Who are America’s biggest savers and how can brands reach them?
January 30th, 2023, Kineree Shah

Who are America’s biggest savers and how can brands reach them?

If you are a brand selling high-end products or services, it is natural to target consumers with the luxury to spend extra. In a separate piece, we established that 7% of nationally representative Americans have $100,000 or more in their savings account. These are America’s biggest savers. To help marketers and brand target this core audience, we dig into YouGov Profiles – an audience segmentation tool that includes thousands of demographics, psychographics, attitudes and behavioural consumer metrics.

Who are America’s biggest savers?

It comes as no surprise that the highest proportion of ‘biggest savers’ are adults aged between 45-64 and 65 or older (35% each). A fifth of consumers between 30-44 age have $100,000 or more in their savings accounts. Nearly a tenth of America’s biggest savers are aged between 18-29 years old constituting a small but significant proportion of this cohort.

YouGov data suggests that almost three in five of those with $100,000 as savings are men (65%).  In comparison only a third are women (35%) suggesting a big gender gap.

Can the ‘biggest savers’ be persuaded to invest?

More than four-fifths of America’s biggest savers consider themselves financially secure, making them nearly twice as likely to say so than the general population (85% vs 49%). These consumers could be a core target audience for financial service providers as they are more likely than the general population to look for profitable ways to invest money (77% vs. 52%) and take risks in the stock market (36% vs 28%). On the plus side for marketers, a third of these ‘biggest savers’ don’t make financial decisions without talking to a professional, five percentage points more than all adults (35% vs 30%).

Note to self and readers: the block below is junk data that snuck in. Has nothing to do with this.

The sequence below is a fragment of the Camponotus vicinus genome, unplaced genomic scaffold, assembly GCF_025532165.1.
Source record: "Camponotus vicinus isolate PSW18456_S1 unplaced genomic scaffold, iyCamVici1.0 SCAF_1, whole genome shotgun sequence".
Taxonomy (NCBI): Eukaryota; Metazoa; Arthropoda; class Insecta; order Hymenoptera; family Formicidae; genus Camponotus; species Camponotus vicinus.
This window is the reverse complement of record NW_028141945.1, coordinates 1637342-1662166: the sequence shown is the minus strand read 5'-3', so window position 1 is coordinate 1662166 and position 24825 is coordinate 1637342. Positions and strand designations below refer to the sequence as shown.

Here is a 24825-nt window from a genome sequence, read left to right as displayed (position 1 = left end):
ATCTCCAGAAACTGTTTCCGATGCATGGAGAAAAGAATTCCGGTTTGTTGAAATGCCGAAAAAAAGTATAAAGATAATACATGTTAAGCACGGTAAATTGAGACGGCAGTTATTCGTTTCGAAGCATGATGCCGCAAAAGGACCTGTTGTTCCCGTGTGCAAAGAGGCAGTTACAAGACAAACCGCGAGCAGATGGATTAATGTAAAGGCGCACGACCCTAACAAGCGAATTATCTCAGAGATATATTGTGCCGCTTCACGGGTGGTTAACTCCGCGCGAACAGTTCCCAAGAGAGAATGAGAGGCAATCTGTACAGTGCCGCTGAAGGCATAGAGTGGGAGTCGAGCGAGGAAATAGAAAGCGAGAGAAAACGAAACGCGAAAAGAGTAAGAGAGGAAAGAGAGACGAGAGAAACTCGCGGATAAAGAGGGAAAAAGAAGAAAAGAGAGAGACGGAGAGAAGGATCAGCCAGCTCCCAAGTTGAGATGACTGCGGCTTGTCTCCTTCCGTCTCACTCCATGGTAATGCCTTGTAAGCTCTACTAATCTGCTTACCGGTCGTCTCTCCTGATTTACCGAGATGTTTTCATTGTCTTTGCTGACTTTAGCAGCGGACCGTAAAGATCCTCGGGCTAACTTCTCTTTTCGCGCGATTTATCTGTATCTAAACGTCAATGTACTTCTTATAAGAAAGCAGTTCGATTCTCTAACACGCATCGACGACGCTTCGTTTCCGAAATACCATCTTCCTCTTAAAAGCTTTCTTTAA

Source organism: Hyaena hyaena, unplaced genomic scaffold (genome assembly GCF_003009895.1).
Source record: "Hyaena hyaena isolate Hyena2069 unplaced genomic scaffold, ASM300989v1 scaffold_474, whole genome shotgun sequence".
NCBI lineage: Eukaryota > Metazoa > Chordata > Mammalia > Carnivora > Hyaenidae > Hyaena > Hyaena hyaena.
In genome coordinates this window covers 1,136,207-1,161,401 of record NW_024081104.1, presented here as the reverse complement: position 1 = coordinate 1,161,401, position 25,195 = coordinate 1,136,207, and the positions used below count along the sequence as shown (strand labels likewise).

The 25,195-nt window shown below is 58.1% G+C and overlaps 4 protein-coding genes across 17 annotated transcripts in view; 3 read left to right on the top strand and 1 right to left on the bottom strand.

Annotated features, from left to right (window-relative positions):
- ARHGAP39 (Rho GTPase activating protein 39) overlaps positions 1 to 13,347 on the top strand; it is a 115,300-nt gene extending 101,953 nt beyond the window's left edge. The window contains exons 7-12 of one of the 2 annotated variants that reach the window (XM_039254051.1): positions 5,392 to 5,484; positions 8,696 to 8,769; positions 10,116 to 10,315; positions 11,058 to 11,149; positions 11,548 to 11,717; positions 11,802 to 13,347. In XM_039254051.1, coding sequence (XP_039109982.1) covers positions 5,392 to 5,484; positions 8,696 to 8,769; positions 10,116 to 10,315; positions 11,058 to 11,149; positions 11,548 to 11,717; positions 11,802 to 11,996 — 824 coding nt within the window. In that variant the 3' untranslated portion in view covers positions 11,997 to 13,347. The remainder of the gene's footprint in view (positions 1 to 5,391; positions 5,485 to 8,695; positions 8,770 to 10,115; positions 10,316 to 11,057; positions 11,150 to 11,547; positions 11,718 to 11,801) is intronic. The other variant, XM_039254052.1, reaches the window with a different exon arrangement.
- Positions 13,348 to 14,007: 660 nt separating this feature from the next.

Are ‘biggest savers’ impulsive buyers?

Brands need to be aware that ‘biggest savers’ are less likely to make impulsive purchases than all US adults (35% vs 43%). Our data shows that if this segment of consumers are looking to make a big purchase, they are more likely than the general population to look at news about finance and the economy and then make their choice (65% vs 54%).

Do the ‘biggest savers’ trust banks?

America’s ‘biggest savers’ lean on banking institutions and financing companies, and they are less likely than the general population to say, ‘banks try to trick us out of our money’ (39% vs 46%). Seven in 10 consumers of this target group prefer to have more than one bank account in comparison to nearly half of all adults (70% vs 51%). They are more likely to trust banks and credit unions compared to the general population (69% vs 54%). 

What do the ‘biggest savers’ think about cryptocurrency?

America’s ‘biggest savers’ are more likely than the general population to say crypto is not be trusted (70% vs 58%) and that cryptocurrency like Bitcoin is a fad (58% vs 49%). More than three in five of the ‘biggest savers’ don’t understand cryptocurrency, around the same percentage as the general population (66% vs 68%). Our target group is three percentage points less likely than all US adults to say crypto is the future of online financial transactions (30% vs 33%). This broadly reflects the lack of understanding and mistrust towards crypto. Marketers and brands may need to take steps to increase consumer acceptance before targeting this audience.

In related news it may be worthwhile to know how much Britons have saved for their future.

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YouGov Profiles is based on continuously collected data and rolling surveys, rather than from a single limited questionnaire. Profiles data for the US is nationally representative of the online population and weighted by age, gender, education, region, and race. Learn more about Profiles.